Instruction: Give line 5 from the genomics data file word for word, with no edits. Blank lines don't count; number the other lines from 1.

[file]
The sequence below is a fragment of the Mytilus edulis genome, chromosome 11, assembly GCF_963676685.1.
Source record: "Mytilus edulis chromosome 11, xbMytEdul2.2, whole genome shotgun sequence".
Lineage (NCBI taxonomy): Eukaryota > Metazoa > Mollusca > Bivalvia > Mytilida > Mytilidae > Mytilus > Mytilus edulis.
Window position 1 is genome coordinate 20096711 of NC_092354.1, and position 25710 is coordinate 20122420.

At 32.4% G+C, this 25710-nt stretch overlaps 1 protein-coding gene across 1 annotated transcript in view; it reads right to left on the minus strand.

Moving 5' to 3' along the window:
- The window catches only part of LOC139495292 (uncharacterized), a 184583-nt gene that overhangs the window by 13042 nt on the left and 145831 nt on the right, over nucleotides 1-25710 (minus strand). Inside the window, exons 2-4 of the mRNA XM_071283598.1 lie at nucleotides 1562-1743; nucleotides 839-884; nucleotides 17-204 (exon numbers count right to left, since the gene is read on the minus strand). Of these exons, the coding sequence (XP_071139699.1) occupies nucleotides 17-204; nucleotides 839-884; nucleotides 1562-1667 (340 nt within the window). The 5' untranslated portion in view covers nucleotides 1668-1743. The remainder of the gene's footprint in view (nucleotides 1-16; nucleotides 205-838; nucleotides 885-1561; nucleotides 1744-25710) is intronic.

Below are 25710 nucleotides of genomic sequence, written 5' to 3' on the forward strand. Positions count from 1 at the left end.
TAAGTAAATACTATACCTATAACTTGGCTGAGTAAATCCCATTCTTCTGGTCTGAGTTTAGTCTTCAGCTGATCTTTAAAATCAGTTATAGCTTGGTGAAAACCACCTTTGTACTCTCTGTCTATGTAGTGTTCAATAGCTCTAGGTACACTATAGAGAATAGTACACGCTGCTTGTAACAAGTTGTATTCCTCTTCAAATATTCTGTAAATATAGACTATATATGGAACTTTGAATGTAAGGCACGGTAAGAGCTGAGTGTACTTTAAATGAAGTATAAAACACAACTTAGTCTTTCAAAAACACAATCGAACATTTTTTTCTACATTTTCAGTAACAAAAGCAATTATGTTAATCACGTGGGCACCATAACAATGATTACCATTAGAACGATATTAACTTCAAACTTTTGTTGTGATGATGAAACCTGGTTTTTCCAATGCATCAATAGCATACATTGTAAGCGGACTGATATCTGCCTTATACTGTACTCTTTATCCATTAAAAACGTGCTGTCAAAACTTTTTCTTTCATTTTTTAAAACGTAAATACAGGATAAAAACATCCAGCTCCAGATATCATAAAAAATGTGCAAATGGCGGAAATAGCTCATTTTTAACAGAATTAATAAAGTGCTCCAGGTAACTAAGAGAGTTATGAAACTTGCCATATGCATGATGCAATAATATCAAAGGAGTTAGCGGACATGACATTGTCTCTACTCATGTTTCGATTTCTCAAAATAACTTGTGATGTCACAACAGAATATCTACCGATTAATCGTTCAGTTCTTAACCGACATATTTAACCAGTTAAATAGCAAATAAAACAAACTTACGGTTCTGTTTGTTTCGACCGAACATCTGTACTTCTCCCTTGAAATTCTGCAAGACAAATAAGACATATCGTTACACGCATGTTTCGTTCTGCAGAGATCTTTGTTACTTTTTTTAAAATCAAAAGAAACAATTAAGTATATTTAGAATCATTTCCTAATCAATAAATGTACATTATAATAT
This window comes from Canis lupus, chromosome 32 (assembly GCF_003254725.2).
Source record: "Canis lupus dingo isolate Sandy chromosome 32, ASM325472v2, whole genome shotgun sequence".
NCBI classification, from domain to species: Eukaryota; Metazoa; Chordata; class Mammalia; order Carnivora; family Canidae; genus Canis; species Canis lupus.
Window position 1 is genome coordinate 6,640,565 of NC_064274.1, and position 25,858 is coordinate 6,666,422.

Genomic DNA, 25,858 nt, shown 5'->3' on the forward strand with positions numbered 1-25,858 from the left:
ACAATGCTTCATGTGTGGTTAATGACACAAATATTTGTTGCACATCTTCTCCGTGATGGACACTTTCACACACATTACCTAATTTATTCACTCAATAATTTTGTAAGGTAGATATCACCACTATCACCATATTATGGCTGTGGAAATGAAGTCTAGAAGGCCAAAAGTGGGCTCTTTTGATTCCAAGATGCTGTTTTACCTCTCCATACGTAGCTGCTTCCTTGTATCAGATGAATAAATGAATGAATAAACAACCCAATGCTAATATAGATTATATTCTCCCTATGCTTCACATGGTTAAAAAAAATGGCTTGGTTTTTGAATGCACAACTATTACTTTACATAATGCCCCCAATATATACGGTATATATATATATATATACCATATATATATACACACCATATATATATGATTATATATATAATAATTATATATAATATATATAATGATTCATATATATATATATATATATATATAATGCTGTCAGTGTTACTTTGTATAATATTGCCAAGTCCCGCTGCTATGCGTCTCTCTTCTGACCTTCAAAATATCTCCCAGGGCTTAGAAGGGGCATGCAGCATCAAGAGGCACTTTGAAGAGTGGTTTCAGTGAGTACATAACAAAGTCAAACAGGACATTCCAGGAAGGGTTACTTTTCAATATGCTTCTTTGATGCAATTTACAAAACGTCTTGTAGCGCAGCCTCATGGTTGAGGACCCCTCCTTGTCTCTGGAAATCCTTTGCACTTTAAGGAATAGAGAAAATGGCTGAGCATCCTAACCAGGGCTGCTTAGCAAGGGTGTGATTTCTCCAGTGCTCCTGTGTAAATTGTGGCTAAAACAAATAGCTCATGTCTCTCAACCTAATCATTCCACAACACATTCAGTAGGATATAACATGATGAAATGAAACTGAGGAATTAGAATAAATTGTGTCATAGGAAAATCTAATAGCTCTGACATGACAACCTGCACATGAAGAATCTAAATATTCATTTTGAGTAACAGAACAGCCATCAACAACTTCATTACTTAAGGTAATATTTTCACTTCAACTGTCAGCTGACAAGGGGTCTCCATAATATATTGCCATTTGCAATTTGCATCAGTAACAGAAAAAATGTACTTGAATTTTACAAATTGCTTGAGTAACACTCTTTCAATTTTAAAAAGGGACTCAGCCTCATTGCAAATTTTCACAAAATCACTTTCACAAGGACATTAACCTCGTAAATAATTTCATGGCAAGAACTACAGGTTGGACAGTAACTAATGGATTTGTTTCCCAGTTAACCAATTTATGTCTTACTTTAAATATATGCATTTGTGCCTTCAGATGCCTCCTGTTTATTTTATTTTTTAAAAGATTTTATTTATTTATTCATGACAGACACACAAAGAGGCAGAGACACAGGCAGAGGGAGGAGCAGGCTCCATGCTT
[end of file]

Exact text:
At 32.4% G+C, this 25710-nt stretch overlaps 1 protein-coding gene across 1 annotated transcript in view; it reads right to left on the minus strand.